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Walmart rolled out self-checkout to streamline operations and reduce labor – but employees and customers say it’s causing a surge in thefts

walmart storeA Walmart store.

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  • Walmart CEO Doug McMillon said stores could close if the rising tide of theft isn’t stemmed. 
  • Customers and employees blame self-checkout, which Walmart has increasingly relied on, for theft.
  • A theft expert said automation “inherently means there’s going to be less eyes on a transaction.” 

Walmart’s CEO has warned that the retailer may need to close down stores due to theft – but many of the company’s customers and employees blame one growing feature of the store for enabling shoplifting: self-checkout.

Walmart CEO and President Doug McMillon told CNBC earlier this month that theft “is higher than what it has historically been” and there will be consequences “if that is not corrected over time.” Since McMillon made those comments, more than 100 Walmart customers and former and current employees reached out to an Insider reporter imploring the retailer to rely less on self-checkout.

“They need to hire cashiers again and do away with so many self-checkout,” said Mindy Stanley, a Walmart customer from Ashland, Kentucky. “I’d say they are losing so much due to that.”

To be sure, Walmart still utilizes cashiers at stores across the nation. But the Bentonville, Arkansas-based retail giant, like so many other retailers, has increasingly relied on automation as a means of improving customer experience and reducing labor cost.

Walmart even put out a press release in June 2020 to extol the virtues of its “manned checkout experience,” where there is a round area for self-checkout registers and Walmart employees monitoring and assisting with the process.

Walmart declined to answer questions on its ratio of self-checkout kiosks to traditional checkout lanes, staffed by cashiers, across the country; what surveillance tools it uses to prevent theft; if self-checkout has posed additional risks of theft, and how much Walmart has lost in theft this year. Reuters reported in 2015 that the world’s largest retailer likely was losing about 1% of its US revenue — or roughly $3 billion every year — to stealing by customers and employees.

“While we don’t discuss details related to illegal activity in our stores, we’re continually exploring effective ways to protect merchandise, keep prices low and provide a safe environment for the millions of customers we serve weekly,” a Walmart spokesman told Insider in a statement.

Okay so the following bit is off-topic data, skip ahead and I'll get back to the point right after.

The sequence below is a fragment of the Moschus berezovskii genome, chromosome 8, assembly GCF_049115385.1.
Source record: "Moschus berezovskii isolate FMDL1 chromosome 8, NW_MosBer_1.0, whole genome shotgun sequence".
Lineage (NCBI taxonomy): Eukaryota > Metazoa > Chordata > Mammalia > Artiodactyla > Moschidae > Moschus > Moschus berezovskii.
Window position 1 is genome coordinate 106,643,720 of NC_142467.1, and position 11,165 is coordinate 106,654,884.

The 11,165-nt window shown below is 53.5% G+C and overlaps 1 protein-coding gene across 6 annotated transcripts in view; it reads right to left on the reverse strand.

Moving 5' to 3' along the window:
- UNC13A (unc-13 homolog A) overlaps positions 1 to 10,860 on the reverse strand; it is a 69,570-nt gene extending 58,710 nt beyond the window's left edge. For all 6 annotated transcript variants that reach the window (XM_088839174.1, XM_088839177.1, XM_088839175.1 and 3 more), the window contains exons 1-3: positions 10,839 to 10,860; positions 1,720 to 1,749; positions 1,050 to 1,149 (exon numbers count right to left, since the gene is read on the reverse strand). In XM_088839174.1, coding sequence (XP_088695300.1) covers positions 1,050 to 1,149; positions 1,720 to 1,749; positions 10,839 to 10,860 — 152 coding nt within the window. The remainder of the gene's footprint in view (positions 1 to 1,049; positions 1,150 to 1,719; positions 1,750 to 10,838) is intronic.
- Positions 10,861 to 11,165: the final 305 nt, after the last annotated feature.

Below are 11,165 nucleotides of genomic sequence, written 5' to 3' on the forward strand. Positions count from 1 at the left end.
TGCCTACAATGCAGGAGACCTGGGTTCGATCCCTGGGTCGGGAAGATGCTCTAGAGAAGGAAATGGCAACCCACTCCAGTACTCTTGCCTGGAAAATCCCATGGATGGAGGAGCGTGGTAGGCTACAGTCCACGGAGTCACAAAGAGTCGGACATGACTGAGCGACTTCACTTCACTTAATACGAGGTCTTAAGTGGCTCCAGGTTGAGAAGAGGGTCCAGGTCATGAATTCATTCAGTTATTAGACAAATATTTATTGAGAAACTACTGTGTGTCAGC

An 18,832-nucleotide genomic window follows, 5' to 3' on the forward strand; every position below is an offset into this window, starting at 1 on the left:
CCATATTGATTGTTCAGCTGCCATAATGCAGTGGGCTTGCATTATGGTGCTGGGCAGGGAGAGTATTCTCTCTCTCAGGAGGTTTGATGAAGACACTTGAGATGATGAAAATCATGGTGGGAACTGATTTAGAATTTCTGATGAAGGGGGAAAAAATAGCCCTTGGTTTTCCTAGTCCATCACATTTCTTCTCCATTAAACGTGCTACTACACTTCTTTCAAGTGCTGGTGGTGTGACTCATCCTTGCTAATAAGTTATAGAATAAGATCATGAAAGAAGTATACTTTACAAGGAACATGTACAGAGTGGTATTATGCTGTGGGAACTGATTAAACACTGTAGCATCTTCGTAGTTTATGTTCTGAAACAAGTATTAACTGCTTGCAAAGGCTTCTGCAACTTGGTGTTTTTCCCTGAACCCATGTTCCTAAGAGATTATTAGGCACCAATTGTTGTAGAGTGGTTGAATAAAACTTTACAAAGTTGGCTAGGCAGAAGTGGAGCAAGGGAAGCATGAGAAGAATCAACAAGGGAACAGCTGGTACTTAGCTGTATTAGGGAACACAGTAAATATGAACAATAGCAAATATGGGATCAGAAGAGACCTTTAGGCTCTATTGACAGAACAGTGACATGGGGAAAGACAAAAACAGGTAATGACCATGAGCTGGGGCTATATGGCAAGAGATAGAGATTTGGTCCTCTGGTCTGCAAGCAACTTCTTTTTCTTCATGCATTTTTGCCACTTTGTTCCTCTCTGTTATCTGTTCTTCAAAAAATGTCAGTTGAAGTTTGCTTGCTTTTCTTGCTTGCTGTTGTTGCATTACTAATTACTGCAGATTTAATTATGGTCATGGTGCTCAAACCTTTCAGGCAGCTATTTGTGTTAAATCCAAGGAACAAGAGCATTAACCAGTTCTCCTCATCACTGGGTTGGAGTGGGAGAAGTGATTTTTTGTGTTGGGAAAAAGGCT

The best way to protect against theft and make customers happy is to eliminate self checkouts, according to Polly Kearns, a Walmart shopper from Gulfport, Mississippi. 

“Get rid of the self checkouts and watch the thefts decrease,” she said. “I don’t use them because it is taking a job away from someone.  I’d much rather see a person checking me out than an cold-hearted machine.”

A Walmart employee at a store in Spokane, Washington, who asked to be anonymous for fear of retaliation, told Insider that her store went down to six staff-operated registers a few months back, with the rest of the machines being self-checkout.

“Theft is horrible at my store,” the employee said. “If corporate actually visited at the store level and spoke with actual employees that deal with the theft, they might see how to fix the problem. They are converting stores to more self checkouts with less employees. Self checkout is where most theft happens.”

Security experts concur that self-checkouts make it harder to deter theft. Matt Kelley, a loss-prevention expert at security solutions company LiveView Technologies, told Insider that it’s “definitely very valid” that self-checkout, which he said most big-box retailers have implemented in some form, has led to more thefts.

“For the most part, retailers have been thinking about self checkout through a financial-savings and customer-experience perspective,” said Kelley, who previously served as a senior manager of asset protection at Home Depot. “But inherently that means there’s going to be less eyes on a transaction. And there’s going to be more of an opportunity for the dishonest people to be dishonest.”

Got a tip about Walmart? Ben Tobin can be reached by email at or via the encrypted app Signal or text at (703) 498-9171.

Read the original article on Business Insider
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